[sc:date] Flammable chemicals create a whole new set of potential hazards in the workplace. If they aren’t properly stored and maintained, something as small as a single spark could ignite the chemicals to create a massive explosion. Earlier this year, an explosion at the West Fertilizer Company plant in West, Texas killed over a dozen workers and first responders while leaving many others injured. This is why it’s important for companies to properly store their flammable chemicals. Here, we’re going to walk you through the do’s and don’ts of storing flammable chemicals.
Know Your Chemical Storage Cabinets
Companies should store their flammable chemicals in professional-grade, flame-resistant cabinets. In the event of a nearby fire or explosion, the chemicals will remain safely locked inside where rather than fueling the fire. With that said, not all cabinets are made the same. The bottom line is that you need to familiarize yourself with the different types of chemical storage cabinets to ensure you choose the one that’s best suited for y0ur particular needs.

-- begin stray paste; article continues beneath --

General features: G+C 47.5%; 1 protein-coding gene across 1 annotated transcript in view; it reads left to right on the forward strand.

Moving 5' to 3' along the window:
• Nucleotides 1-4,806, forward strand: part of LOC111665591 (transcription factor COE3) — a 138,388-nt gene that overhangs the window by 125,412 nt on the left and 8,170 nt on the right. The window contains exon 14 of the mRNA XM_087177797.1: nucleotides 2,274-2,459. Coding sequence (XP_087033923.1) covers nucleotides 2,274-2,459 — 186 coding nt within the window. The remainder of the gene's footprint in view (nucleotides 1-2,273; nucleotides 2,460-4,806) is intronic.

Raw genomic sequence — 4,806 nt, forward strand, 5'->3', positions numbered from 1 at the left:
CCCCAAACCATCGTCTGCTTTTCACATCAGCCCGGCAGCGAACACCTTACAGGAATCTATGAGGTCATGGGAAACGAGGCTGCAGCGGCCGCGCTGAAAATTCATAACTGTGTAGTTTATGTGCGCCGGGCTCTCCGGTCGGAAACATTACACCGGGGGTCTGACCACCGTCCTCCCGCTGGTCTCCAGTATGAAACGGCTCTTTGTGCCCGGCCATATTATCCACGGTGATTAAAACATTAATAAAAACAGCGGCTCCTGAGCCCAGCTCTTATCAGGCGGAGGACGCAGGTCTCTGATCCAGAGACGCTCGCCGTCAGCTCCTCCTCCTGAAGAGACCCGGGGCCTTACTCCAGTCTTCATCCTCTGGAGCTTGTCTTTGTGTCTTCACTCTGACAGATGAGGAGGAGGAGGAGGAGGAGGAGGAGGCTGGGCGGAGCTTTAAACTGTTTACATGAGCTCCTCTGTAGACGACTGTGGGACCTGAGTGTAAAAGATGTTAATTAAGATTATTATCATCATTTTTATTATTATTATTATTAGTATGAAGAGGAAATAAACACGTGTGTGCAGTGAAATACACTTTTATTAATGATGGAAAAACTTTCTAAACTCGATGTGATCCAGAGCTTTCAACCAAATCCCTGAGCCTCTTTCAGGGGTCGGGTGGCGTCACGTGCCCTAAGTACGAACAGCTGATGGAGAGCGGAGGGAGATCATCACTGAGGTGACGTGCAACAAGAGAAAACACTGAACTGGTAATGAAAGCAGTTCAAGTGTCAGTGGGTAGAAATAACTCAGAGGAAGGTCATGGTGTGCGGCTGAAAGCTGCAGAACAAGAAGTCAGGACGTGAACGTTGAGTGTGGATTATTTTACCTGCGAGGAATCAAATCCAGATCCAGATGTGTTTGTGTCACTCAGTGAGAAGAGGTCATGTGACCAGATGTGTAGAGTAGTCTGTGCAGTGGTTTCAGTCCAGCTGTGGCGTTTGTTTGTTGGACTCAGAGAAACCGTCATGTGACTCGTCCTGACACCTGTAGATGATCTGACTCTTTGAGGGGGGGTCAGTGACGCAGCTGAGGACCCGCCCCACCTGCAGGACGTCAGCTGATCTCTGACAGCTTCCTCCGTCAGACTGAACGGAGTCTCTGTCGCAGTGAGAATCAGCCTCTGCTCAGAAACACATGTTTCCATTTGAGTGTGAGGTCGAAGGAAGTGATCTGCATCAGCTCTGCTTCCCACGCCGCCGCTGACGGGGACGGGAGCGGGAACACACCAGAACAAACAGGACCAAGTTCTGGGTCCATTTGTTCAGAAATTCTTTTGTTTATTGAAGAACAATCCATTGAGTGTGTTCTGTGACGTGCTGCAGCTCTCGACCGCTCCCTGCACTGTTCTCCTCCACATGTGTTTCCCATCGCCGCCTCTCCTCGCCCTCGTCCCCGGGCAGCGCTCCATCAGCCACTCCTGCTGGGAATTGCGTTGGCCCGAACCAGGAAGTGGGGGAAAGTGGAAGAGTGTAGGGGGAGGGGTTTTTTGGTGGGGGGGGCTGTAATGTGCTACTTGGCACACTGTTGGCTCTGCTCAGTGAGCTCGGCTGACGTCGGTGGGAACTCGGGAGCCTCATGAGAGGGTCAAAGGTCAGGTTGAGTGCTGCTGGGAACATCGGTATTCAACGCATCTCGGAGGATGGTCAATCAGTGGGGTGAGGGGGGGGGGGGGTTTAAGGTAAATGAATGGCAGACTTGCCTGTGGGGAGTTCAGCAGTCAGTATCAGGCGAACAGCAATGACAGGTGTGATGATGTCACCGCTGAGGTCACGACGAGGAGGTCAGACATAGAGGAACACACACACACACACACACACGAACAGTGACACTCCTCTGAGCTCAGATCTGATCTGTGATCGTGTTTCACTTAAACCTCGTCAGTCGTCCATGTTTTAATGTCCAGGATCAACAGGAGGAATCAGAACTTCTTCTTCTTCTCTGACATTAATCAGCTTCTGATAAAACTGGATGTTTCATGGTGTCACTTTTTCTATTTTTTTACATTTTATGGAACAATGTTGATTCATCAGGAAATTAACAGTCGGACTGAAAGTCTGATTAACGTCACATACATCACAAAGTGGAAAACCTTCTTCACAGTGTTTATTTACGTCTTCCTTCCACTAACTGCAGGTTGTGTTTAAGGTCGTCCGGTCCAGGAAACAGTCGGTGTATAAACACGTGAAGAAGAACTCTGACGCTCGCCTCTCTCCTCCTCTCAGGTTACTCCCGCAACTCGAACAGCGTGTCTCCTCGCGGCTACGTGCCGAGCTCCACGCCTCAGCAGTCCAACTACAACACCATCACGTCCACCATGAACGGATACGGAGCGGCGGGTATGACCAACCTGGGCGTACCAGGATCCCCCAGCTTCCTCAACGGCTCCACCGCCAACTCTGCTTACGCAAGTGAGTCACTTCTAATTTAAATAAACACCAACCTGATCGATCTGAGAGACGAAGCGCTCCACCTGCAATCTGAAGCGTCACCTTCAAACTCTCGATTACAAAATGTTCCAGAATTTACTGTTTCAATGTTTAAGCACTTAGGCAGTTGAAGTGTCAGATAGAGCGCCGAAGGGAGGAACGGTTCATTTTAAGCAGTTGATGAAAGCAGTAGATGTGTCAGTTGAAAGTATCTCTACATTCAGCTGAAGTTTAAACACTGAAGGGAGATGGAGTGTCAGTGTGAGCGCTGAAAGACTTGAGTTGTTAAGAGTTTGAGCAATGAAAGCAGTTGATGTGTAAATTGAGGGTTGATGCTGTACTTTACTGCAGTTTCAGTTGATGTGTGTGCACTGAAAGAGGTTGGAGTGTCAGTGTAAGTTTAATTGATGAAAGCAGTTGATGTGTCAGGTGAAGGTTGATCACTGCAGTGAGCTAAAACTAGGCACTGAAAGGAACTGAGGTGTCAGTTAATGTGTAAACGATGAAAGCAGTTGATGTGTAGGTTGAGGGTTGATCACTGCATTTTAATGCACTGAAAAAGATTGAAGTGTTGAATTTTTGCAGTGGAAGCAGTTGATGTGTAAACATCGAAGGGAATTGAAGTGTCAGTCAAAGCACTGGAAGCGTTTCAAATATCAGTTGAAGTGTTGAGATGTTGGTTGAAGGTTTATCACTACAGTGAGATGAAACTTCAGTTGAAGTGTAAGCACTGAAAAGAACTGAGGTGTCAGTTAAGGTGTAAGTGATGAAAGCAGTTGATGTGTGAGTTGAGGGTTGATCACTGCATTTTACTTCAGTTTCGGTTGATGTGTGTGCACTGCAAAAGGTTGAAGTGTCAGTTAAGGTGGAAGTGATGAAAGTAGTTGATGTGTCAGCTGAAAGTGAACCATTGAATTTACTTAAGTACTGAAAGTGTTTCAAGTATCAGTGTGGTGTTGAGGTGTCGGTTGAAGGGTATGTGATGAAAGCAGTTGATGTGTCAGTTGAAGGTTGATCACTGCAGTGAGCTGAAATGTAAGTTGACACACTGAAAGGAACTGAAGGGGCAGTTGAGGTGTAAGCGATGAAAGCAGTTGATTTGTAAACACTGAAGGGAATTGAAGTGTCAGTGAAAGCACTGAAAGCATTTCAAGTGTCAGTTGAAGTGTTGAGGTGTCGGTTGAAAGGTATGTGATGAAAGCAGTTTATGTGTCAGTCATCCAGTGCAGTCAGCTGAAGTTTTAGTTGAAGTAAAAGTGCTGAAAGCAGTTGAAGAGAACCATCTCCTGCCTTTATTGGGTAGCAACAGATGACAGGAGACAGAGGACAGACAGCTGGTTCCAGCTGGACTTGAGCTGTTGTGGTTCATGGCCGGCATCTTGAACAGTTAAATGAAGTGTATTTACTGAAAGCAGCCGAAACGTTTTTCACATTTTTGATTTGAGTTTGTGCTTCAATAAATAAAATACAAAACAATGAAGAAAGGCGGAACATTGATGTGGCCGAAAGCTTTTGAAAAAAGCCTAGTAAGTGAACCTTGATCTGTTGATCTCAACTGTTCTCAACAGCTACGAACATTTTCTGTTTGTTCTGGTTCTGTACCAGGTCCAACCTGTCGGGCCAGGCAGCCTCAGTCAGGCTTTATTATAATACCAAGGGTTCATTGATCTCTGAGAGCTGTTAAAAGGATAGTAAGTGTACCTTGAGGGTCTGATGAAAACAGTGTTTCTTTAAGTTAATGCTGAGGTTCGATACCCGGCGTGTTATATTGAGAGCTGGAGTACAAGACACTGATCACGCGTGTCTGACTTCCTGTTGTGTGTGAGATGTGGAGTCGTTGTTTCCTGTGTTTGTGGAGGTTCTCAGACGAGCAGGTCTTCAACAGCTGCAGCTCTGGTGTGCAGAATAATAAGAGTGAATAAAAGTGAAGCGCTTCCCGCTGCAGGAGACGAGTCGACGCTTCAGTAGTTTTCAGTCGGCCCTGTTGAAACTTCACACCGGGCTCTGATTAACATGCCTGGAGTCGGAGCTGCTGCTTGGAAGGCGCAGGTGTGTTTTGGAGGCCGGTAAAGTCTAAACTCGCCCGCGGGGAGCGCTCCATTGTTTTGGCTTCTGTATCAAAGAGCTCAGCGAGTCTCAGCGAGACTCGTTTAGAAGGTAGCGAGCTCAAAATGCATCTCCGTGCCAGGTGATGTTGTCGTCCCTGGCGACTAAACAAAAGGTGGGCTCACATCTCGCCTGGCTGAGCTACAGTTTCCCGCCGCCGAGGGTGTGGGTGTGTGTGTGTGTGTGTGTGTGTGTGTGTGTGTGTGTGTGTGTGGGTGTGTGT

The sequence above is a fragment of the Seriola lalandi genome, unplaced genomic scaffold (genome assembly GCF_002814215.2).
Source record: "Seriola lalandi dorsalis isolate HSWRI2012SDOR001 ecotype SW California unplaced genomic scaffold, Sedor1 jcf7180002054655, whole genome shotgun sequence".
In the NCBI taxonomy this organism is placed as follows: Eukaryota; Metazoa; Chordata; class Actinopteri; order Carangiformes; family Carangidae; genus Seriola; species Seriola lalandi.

So, what are the different types of chemical storage cabinets? While there are dozens of different kinds, ranging in size, shape, shelving, features and more, nearly all of them are broken down into one of two different categories: steel and high-density polyethylene. Steel storage cabinets offer an exceptional level of strength and durability, while being able to withstand the heat from most fires. The thick, premium-grade steel construction acts as a natural barrier to keep flames away from flammable chemicals. However, there are some flammable chemicals that will burn right through steel. If you’re looking to store chemicals such as this in your workplace, you’ll want to stick with high-density polyethylene cabinets.
Identify Ignition Sources
After placing your flammable chemicals inside the appropriate cabinets, you should perform an inspection of your workplace to identify possible ignition sources. Many businesses and companies perform their day-to-day operations unknowing of this information, making them susceptible to fires and explosions. While each workplace is unique, here’s a short list of some of the most common ignition sources:
- Still-burning cigarette butts
- Sparks from saws, drills and other machines
- Faulty electrical wiring
- Open flames and burners
- Furnace embers
- Steam pipes
- Space heaters
- Hot plates
- Hot bearings
- Welding sparks
- Portable torches
By identifying possible ignition sources in the workplace, you can make smarter decisions on where to store your flammable chemicals.